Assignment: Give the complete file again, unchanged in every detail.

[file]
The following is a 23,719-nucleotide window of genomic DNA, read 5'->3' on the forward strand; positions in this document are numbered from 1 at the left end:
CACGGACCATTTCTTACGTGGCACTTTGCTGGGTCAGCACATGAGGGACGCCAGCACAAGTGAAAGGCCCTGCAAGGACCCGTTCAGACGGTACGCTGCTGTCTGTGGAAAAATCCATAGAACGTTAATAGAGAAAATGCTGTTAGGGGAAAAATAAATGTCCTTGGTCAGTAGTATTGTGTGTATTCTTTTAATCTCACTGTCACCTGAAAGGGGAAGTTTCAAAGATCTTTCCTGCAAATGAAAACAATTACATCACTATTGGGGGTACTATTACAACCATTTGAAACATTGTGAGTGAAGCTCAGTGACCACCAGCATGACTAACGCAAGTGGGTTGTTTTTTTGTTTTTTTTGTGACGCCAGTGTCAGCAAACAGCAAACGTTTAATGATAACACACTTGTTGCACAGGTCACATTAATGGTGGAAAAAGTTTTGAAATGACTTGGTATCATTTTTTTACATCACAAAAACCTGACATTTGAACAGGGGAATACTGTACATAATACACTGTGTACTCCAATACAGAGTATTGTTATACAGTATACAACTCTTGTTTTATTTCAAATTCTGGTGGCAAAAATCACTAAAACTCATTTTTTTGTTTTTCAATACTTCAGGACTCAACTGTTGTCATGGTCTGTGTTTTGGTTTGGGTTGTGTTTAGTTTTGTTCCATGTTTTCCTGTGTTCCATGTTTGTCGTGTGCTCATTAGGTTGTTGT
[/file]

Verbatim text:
The following is a 23,719-nucleotide window of genomic DNA, read 5'->3' on the forward strand; positions in this document are numbered from 1 at the left end:
CACGGACCATTTCTTACGTGGCACTTTGCTGGGTCAGCACATGAGGGACGCCAGCACAAGTGAAAGGCCCTGCAAGGACCCGTTCAGACGGTACGCTGCTGTCTGTGGAAAAATCCATAGAACGTTAATAGAGAAAATGCTGTTAGGGGAAAAATAAATGTCCTTGGTCAGTAGTATTGTGTGTATTCTTTTAATCTCACTGTCACCTGAAAGGGGAAGTTTCAAAGATCTTTCCTGCAAATGAAAACAATTACATCACTATTGGGGGTACTATTACAACCATTTGAAACATTGTGAGTGAAGCTCAGTGACCACCAGCATGACTAACGCAAGTGGGTTGTTTTTTTGTTTTTTTTGTGACGCCAGTGTCAGCAAACAGCAAACGTTTAATGATAACACACTTGTTGCACAGGTCACATTAATGGTGGAAAAAGTTTTGAAATGACTTGGTATCATTTTTTTACATCACAAAAACCTGACATTTGAACAGGGGAATACTGTACATAATACACTGTGTACTCCAATACAGAGTATTGTTATACAGTATACAACTCTTGTTTTATTTCAAATTCTGGTGGCAAAAATCACTAAAACTCATTTTTTTGTTTTTCAATACTTCAGGACTCAACTGTTGTCATGGTCTGTGTTTTGGTTTGGGTTGTGTTTAGTTTTGTTCCATGTTTTCCTGTGTTCCATGTTTGTCGTGTGCTCATTAGGTTGTTGT